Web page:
Friday, October 26, 2007

Into the Wild

"Rather than love, than money, than fame, give me truth." -- Henry David Thoreau

I'm on a pretty good run of picking movies. I would say that the last 3 I've seen will be in my year-end Top 10. (3:10 to Yuma and Michael Clayton being the other two)

Into the Wild might be the best of the group. A 22 year old college graduate name Chris McCandless, chooses to opt out of the life lined up for him by his parents and society, instead choosing to donate his life savings, ditch his car, and begin a tramp's journey through America that culminates with him in the wilderness of Alaska. For a young man, he seems to have a defined moral code. A code that is influenced by the great authors he admires: London, Tolstoy, Thoreau.

The cast is outstanding. Katherine Keener turns in some of her best work (40-year-old Virgin, Being John Malkovich) as a hippy that Chris befriends. Vince Vaughn tones down his vince-vaughnness a little bit and turns in a good performance in a cameo role. And best of the group, I believe, is Hal Holbrook as an older widower that Chris brings out of his self-imposed shell.

In the title role is the relatively unknown actor, Emile Hirsch. His performance is revelatory and goes a long way towards helping the viewer buy into the character and the movie.

The characters he meets all identify with some part of Chris' life. Keener's character has not spoken to her son in several years and doesn't know where he is. As such, she understands what Chris' parents are feeling. Holbrook's character lost his child in death and sees Chris as a surrogate.

This is Sean Penn's best directing work. He gives the story and lot of space and doesn't crowd it with too much dialog. Penn also wrote the screenplay.

This movie is, quite simply, brilliant. I believe the viewer can take a lot from it. Don't get so caught up in what your are "supposed" to do, or what society expects from you. Don't get caught up in material things. They don't make you a better or more happy person.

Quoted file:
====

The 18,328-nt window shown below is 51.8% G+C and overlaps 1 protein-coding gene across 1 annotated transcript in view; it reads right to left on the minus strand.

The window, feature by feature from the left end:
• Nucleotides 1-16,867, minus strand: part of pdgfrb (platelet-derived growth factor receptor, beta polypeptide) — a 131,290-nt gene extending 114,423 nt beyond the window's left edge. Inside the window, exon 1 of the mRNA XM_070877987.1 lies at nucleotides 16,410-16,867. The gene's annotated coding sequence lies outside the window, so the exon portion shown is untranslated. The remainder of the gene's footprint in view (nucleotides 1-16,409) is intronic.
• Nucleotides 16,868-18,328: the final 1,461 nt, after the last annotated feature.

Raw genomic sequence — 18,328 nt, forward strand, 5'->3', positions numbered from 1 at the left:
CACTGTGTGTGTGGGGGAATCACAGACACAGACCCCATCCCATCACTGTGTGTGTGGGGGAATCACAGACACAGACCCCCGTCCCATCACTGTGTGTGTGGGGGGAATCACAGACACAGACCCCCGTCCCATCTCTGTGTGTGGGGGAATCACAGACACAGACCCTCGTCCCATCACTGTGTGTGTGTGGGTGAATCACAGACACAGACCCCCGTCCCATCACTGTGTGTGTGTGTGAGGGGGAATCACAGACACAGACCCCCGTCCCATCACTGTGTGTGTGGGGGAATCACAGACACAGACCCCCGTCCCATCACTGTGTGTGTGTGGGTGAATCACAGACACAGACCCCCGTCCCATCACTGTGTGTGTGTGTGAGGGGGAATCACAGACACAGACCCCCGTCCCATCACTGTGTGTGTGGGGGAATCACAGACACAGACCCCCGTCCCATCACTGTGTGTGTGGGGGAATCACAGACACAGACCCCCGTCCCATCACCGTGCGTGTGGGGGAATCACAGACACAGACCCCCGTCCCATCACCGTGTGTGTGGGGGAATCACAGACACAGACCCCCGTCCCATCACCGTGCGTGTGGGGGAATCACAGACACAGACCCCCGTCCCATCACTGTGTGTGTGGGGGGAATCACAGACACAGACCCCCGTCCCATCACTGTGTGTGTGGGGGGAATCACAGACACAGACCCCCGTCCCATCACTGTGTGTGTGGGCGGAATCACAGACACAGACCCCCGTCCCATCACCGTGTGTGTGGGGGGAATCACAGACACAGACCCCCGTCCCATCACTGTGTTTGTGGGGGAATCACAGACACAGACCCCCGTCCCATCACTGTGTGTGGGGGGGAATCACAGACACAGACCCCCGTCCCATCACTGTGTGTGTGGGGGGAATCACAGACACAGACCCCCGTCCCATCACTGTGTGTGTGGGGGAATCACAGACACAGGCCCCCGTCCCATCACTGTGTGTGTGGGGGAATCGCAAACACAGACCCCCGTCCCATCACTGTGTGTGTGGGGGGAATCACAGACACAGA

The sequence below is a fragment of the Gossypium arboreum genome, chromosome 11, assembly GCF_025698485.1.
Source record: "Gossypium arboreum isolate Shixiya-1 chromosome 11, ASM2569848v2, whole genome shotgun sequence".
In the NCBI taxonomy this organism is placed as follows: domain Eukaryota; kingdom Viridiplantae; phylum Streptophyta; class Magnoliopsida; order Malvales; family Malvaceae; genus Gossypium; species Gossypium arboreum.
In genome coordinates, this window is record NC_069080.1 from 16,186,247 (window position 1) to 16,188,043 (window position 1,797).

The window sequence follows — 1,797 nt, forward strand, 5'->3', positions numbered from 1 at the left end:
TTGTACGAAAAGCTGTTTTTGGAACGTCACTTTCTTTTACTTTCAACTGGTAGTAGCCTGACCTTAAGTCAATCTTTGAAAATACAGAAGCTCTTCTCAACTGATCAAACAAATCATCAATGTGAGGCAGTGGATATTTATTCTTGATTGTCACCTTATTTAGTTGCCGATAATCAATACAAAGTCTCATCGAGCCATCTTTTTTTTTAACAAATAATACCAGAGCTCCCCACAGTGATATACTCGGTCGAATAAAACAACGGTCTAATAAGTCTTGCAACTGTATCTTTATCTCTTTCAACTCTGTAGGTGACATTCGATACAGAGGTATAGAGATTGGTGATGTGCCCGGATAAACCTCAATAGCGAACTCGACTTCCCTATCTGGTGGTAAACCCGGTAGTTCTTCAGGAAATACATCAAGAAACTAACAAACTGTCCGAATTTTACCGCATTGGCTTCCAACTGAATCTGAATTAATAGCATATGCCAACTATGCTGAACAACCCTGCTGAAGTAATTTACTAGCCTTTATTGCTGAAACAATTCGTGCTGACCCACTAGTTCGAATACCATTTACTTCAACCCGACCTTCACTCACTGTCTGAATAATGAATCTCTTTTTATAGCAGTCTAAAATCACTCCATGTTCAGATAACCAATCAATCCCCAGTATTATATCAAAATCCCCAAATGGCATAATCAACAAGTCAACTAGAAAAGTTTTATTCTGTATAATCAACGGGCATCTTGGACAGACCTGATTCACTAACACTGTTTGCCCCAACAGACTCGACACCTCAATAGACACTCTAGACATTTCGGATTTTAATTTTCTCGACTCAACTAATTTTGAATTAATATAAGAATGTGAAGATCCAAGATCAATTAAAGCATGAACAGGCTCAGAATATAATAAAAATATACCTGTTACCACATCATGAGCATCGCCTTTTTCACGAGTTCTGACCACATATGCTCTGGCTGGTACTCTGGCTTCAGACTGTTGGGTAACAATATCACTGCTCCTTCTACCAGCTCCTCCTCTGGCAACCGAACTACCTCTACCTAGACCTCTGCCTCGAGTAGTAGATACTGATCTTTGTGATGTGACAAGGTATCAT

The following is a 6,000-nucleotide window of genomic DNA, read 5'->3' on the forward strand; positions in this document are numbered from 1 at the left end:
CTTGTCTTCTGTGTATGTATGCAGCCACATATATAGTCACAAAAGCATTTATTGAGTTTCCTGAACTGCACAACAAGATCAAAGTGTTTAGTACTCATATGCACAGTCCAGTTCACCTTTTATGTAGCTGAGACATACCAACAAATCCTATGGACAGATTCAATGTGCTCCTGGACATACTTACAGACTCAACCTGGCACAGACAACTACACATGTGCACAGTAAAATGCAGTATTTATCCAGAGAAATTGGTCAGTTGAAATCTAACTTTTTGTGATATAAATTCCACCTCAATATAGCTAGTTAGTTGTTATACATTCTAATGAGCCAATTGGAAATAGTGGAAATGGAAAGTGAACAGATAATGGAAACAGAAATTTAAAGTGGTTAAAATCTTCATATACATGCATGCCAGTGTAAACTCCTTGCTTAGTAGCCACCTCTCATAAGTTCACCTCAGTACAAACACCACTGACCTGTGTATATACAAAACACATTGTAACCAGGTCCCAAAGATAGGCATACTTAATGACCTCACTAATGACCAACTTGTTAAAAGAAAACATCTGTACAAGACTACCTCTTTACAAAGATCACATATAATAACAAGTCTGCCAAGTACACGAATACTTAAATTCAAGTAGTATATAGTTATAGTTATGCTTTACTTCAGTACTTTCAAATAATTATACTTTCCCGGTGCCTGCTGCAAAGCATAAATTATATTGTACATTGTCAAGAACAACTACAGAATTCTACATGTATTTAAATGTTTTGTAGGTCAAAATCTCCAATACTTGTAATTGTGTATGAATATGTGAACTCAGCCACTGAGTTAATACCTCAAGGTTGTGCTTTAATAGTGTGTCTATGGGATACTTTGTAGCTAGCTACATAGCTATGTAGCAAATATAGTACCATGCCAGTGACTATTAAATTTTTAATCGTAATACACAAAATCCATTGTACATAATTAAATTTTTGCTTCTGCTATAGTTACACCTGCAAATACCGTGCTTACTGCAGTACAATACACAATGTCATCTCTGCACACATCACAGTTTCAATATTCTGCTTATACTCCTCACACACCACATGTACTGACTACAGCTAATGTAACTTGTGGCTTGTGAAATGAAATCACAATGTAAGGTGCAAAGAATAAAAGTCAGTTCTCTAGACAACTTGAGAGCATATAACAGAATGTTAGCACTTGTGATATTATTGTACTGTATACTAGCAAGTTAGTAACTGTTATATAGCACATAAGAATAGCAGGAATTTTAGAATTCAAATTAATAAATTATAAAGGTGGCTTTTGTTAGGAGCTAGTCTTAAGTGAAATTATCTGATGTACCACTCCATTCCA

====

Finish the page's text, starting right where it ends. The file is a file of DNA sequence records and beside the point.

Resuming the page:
This is based on Jon Krakaeur's book of the same name, which itself was an expansion of an article by Krakaeur. While I have read his other works, Into Thin Air (Mt. Everest disaster) and Under the Banner of Heaven (Mormons), I haven't read this. He's a great writer and I've heard that the movie is faithful to the book.

Last but not least is the incredible soundtrack highlighted with 9 songs by Eddie Vedder. Vedder, a close friend of Penn, and a contributor to an earlier Penn movie (Dead Man Walking), perfectly evokes nature and space and longing with his songs, serving as a perfect backdrop to McCandless's journey. Many of the songs even speak directly to the things McCandless strived for, such as the abandonment of the need for material goods - "Empty pockets will/Allow a greater sense of wealth." - in Far Behind. I'm a huge Pearl Jam and Eddie Vedder fan and have been every since college. I'm going to get this CD this weekend.

Obviously, this movie comes highly recommended from me. At awards time, I really think this movie may see acting noms for Keener, Holbrook and Hirsch, writing and directing ones for Penn, and soundtrack for Vedder. Grade: A+

"There is pleasure in the pathless woods
There is rapture on the lonely shore,
There is society where none intrudes,
By the deep sea and the music in its roar;
I love not man the less, but Nature more."

Lord Byron


CyberKitten said...

Sounds intersting. I'll check it out.

Off to see 'Rendition' with the guys this afternoon. I've seen both good and bad reviews about it but it certainly sounds good.

Saw the risable 'Stardust' on Wednesday as part of a friends birthday evening out. There's two hours of my life I won't be getting back.

wunelle said...

I was intrigued by the book, but haven't read it. I did see Michael Clayton, and had a nice review written up (grade: A), but the dying hard drive sucked it down (that's what I get for saving my drafts on board instead of at Blogger!).

dbackdad said...

I was hoping that Stardust would be good because it's based on a Neil Gaiman novel, but from your appraisal, I don't think I'll be checking that movie out soon.

Let me know how Rendition is. I've heard the same mixed reviews that you have. The subject matter and actors make me want to see it, so hopefully it's decent.

Wunelle - I feel your pain. Before Blogger started the autosaving of drafts, I lost more than a few long posts.

CyberKitten said...

dbackdad said: I was hoping that Stardust would be good because it's based on a Neil Gaiman novel.

Ah... That explains it. The cinema screen was packed & most people seemed to enjoy it. I just thought it was rather poor.

Rendition was *very* good. Clever, hard hitting & with some marvelous acting - especially from the Egyptian cast. I was most impressed.